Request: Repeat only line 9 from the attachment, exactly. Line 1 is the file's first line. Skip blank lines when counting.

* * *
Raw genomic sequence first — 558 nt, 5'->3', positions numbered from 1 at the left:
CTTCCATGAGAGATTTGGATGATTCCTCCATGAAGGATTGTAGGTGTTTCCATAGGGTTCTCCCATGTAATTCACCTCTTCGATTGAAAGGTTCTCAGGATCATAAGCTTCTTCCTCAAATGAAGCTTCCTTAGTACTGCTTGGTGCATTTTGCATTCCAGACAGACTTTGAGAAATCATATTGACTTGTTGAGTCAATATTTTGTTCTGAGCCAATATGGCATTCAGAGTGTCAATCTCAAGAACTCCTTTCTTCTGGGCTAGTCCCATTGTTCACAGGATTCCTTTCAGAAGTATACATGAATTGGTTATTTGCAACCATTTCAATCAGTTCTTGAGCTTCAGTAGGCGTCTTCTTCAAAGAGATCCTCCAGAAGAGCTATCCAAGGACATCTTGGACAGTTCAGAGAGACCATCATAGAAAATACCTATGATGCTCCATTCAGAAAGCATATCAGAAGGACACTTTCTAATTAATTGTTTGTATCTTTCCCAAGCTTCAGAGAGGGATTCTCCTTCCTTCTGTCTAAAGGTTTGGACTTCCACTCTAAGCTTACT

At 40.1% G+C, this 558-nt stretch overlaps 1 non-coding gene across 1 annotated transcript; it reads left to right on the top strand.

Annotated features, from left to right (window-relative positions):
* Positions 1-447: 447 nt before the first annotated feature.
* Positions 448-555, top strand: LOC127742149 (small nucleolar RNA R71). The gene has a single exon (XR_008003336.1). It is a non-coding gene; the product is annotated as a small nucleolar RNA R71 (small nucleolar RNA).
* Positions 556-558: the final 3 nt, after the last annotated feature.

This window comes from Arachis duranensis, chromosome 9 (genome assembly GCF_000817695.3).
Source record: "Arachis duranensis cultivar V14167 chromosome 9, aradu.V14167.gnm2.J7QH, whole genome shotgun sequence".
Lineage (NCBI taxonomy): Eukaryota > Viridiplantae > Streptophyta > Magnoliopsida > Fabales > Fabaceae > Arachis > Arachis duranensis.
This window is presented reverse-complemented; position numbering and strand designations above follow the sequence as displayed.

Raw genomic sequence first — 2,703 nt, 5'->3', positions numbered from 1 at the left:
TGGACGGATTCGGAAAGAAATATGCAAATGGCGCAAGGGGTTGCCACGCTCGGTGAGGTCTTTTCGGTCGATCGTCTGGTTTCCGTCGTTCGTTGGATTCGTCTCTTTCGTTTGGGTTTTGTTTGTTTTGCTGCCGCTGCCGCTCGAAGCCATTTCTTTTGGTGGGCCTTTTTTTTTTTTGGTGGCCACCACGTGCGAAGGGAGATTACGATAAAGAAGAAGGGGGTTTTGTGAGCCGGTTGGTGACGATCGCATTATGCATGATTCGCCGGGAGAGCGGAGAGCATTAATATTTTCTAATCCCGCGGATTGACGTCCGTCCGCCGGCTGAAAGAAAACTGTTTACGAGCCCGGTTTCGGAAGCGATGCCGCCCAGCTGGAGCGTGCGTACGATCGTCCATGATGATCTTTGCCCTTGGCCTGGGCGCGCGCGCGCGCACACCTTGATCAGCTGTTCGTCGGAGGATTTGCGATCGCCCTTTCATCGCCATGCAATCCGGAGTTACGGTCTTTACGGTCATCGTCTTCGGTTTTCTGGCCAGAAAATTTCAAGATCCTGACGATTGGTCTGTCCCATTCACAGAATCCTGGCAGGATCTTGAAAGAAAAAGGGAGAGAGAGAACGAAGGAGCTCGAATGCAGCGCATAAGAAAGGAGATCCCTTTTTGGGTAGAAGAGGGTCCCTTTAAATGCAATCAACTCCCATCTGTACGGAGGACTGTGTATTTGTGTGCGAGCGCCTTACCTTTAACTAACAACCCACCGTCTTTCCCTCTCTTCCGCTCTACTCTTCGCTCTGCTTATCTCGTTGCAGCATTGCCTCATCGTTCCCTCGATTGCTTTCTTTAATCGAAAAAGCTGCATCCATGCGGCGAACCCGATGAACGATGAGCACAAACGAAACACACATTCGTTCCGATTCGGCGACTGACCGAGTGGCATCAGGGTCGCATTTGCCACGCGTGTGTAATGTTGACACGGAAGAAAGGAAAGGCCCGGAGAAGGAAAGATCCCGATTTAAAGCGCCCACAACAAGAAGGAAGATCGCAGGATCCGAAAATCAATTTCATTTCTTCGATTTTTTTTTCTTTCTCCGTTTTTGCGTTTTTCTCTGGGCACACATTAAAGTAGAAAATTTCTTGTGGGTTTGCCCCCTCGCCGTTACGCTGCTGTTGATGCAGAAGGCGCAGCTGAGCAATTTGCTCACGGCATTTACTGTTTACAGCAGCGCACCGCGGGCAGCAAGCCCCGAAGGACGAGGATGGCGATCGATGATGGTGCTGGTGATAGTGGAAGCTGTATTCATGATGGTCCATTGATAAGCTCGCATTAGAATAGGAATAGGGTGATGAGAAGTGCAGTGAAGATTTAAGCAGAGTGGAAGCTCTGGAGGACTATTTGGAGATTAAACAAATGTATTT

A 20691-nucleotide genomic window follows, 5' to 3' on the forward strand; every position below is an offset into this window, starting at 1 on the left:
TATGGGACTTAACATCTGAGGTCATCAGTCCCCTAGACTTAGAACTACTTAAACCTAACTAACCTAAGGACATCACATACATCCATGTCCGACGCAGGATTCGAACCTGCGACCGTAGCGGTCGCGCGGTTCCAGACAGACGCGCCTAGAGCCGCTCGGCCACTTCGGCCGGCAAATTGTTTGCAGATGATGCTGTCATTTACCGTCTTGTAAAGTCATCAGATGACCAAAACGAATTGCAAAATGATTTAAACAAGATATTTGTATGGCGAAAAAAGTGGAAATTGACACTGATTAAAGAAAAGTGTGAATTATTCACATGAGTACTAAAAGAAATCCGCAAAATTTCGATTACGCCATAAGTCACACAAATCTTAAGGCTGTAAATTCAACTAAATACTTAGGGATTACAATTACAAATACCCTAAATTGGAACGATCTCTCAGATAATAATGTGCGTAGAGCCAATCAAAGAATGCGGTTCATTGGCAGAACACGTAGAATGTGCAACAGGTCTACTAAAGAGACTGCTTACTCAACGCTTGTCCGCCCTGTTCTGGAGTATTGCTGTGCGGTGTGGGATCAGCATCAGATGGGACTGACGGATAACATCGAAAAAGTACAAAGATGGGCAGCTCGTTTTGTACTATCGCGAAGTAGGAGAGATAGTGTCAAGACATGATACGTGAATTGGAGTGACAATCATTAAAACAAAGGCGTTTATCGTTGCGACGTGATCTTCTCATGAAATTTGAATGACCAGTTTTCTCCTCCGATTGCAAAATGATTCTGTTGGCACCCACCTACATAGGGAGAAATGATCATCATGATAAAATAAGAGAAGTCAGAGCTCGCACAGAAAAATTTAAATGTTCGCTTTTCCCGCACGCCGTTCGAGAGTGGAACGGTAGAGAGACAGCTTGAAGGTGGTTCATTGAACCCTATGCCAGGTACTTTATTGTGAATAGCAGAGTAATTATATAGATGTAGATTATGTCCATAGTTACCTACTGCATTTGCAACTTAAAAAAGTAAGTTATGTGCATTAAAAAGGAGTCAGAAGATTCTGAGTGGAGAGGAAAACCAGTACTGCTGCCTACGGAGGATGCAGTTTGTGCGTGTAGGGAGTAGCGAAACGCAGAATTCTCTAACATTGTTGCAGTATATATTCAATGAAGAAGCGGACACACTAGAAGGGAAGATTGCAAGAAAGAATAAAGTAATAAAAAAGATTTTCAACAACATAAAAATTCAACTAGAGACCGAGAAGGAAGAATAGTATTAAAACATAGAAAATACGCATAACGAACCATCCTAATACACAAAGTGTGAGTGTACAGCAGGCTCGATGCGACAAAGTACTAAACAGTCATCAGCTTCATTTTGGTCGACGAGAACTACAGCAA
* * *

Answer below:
Source record: "Arachis duranensis cultivar V14167 chromosome 9, aradu.V14167.gnm2.J7QH, whole genome shotgun sequence".